Figures show that arms companies, including their PACS, have contributed about equally to Democrats and Republicans in the Senate in this election cycle, giving an average of over $180,000 to each Senator. In the House, however, they have given more to Republicans (an average of $46,000 each) than to Democrats ($31,000 each).

The Senators who are most indebted to the arms industry tend to be high-ranking members of committees key to Pentagon funding. In 2017-18, the senator receiving the most weapons industry contributions, $969,550, was Richard Shelby (R-AL). Shelby chairs the powerful Appropriations Committee, the committee that allocates funding for all federal agencies.

The number one recipient on the Democratic side, with $675,8287 in contributions, is Jack Reed (D-RI), ranking member at the Armed Services Committee. Other major recipients, all on key committees, are Tim Kaine (D-VA) with $607,850; Dick Durbin (D-IL) with $550,161; James Inhofe (R-OK) with $478,249; Lindsey Graham (R-SC) with $458,893; Mark Warner (D-VA) with $399,928; and Bill Nelson (D-FL) with $391,800.  The arms industry's most favored House Reps are Armed Services Chair Mac Thornberry (R-TX-13), with $402,250; Appropriations Committee member Kay Granger (R-TX-12) with $368,410 and another Appropriations member Peter Visclosky (D-IN-1) with $328,583.

When it comes to critical votes on war, peace and militarism, the differences between Democrats and Republicans are more stark. In lifetime voting records tabulated by Peace Action, the average House Democrat has a 72% peace voting record, while the average House Republican scores only 10%. In the Senate, the difference is 69% to 14%.

There are noteworthy outliers, like Rep. Justin Amash (R-MI-3) with an 82% peace voting record and Rep. Pete Aguilar (D-CA-31) at only 18%. In the Senate, Republican Rand Paul (KY) has a better voting record (62%) than Democrat Joe Donnelly of Indiana (16%), although even Rand Paul would be below-average if he was a Democrat.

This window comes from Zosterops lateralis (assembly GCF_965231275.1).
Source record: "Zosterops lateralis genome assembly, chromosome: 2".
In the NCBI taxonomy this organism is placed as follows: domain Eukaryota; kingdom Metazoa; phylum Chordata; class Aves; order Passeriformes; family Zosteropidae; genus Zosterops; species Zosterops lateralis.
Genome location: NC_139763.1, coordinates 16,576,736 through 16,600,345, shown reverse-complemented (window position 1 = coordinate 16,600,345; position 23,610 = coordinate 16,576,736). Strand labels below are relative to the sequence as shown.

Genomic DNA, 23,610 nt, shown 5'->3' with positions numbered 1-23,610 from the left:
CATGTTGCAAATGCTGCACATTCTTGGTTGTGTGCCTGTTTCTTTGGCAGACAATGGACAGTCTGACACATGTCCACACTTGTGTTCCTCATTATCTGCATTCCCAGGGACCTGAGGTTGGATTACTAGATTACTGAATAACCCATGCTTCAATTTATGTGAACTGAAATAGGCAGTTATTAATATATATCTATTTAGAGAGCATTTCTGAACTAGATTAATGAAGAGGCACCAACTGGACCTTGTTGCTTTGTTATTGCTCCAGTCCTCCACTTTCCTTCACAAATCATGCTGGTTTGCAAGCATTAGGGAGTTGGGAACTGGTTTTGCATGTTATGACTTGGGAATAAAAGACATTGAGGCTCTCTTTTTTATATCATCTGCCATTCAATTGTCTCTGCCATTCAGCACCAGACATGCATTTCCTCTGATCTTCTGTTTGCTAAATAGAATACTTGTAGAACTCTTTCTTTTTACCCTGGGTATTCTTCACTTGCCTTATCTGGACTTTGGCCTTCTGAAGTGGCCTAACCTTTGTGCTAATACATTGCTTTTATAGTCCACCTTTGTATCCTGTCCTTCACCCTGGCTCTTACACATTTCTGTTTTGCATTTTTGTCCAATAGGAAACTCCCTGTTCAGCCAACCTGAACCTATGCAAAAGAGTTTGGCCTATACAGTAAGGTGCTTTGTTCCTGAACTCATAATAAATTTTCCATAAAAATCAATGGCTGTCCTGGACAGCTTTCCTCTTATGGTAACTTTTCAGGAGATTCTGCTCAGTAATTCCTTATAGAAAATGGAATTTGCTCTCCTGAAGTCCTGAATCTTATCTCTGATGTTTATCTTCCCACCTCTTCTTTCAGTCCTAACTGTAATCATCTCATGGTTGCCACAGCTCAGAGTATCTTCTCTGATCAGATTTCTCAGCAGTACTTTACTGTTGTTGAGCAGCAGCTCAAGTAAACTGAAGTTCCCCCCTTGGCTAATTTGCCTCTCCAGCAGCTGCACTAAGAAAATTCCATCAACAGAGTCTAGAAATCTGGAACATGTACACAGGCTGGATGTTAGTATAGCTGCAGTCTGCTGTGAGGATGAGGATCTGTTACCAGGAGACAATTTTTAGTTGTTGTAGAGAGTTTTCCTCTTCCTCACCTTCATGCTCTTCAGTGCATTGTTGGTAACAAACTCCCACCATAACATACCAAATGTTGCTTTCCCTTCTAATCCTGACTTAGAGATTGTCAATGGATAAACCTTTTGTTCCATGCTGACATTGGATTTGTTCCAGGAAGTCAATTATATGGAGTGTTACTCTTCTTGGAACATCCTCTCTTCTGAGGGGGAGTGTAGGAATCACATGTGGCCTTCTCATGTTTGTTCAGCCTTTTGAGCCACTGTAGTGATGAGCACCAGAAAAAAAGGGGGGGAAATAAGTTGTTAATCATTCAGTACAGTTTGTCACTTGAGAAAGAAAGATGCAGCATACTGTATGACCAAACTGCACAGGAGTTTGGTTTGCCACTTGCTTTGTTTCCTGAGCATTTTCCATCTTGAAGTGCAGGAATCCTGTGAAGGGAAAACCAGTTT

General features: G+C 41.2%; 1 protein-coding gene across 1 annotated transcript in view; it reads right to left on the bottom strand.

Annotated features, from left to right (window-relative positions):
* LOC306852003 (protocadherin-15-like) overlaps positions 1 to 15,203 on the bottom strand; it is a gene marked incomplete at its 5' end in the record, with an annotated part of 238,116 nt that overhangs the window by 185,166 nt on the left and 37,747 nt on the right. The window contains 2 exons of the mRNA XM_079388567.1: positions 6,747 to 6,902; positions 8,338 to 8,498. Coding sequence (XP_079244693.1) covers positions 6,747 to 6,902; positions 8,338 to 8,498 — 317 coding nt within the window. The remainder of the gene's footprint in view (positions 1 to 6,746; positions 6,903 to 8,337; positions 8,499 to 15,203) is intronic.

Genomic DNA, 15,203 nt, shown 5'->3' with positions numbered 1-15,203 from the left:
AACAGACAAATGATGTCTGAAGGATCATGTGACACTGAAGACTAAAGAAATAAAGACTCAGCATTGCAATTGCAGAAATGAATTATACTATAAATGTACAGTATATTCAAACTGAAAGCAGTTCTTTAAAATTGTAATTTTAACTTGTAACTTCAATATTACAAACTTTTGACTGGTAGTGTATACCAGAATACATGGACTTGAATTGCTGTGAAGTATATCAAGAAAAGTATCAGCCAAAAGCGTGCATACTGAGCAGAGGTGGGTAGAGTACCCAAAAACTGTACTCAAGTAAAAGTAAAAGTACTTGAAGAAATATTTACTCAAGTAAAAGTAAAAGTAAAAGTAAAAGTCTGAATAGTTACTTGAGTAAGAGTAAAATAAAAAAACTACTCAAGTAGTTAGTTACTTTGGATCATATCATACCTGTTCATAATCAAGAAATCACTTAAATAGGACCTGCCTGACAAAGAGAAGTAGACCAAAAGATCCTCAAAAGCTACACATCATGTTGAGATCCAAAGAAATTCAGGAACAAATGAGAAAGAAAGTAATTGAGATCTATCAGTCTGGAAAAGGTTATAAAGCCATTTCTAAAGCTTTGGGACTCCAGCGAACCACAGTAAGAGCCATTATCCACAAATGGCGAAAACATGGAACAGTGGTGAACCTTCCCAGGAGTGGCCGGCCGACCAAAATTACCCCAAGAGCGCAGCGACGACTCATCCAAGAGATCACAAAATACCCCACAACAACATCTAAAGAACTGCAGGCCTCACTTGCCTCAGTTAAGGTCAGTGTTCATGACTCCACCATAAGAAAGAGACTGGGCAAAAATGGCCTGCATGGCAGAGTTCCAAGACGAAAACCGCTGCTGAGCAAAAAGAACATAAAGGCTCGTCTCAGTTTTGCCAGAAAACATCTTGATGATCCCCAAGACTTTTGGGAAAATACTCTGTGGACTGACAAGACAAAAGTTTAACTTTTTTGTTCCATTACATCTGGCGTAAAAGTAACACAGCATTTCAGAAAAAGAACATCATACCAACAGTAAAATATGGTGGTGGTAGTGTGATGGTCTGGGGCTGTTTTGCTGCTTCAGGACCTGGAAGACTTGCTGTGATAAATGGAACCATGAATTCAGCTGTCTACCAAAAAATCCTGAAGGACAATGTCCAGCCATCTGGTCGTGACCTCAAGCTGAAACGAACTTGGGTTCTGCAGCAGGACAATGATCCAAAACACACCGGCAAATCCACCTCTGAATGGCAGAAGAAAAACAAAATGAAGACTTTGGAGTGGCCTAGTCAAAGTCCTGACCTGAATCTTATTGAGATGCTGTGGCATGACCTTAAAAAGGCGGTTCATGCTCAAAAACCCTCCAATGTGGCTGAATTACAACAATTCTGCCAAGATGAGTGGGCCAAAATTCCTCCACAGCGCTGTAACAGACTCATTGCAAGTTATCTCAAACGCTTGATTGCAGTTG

And then there are real champions for peace and disarmament in Congress: 16 Democrats and 10 Republicans in the House who have run this year's campaigns with no arms industry cash at all; and progressive leaders who stand up to vote for peace at almost every chance they get, like Barbara Lee (CA-13), with a 99% lifetime peace voting record, Katherine Clark (MA-5) at 98%, Jared Huffman (CA-2), Mark DeSaulnier (CA-11) and Earl Blumenauer (OR-3) at 96%, and Tammy Baldwin of Wisconsin with the highest score in the Senate at 94%.

At the other end of the scale, there are 22 Members of Congress (all Republicans) with a 0% peace voting record, meaning that they have never once voted as requested by members of Peace Action, CODEPINK and our partners in the U.S. peace community. They are Senator Tom Cotton (AR) and Representatives McSally (AZ-2), Walters (CA-45), Curbelo (FL-26), Carter (GA-1), Allen (GA-12), Bost (IL-12), LaHood (IL-18), Brooks (IN-5), Poliquin (ME-2), Bishop (MI-8), Emmer (MN-6), Stefanik (NY-21), Katko (NY-24), Rouzer (NC-7), Russell (OK-5), Costello (PA-6), Ratcliffe (TX-4), Hurd (TX-23), Brat (VA-7), Comstock (VA-10) and Newhouse (WA-4).         

We invite you to explore the CODEPINK 2018 Peace Voter's Guide and Divestment Record before you vote. We hope it will help you to find incumbents or challengers where you live whose campaigns are not tainted by big contributions from the arms industry, and whom you can count on to reflect your values by casting decisive votes for peace, diplomacy and disarmament in the coming years.  Please vote wisely. Millions of lives depend on it.


Our work is licensed under Creative Commons (CC BY-NC-ND 3.0). Feel free to republish and share widely.
Nicolas J.S. Davies

Nicolas J.S. Davies

Nicolas J. S. Davies is an independent journalist, a researcher with CODEPINK and the author of Blood On Our Hands: the American Invasion and Destruction of Iraq.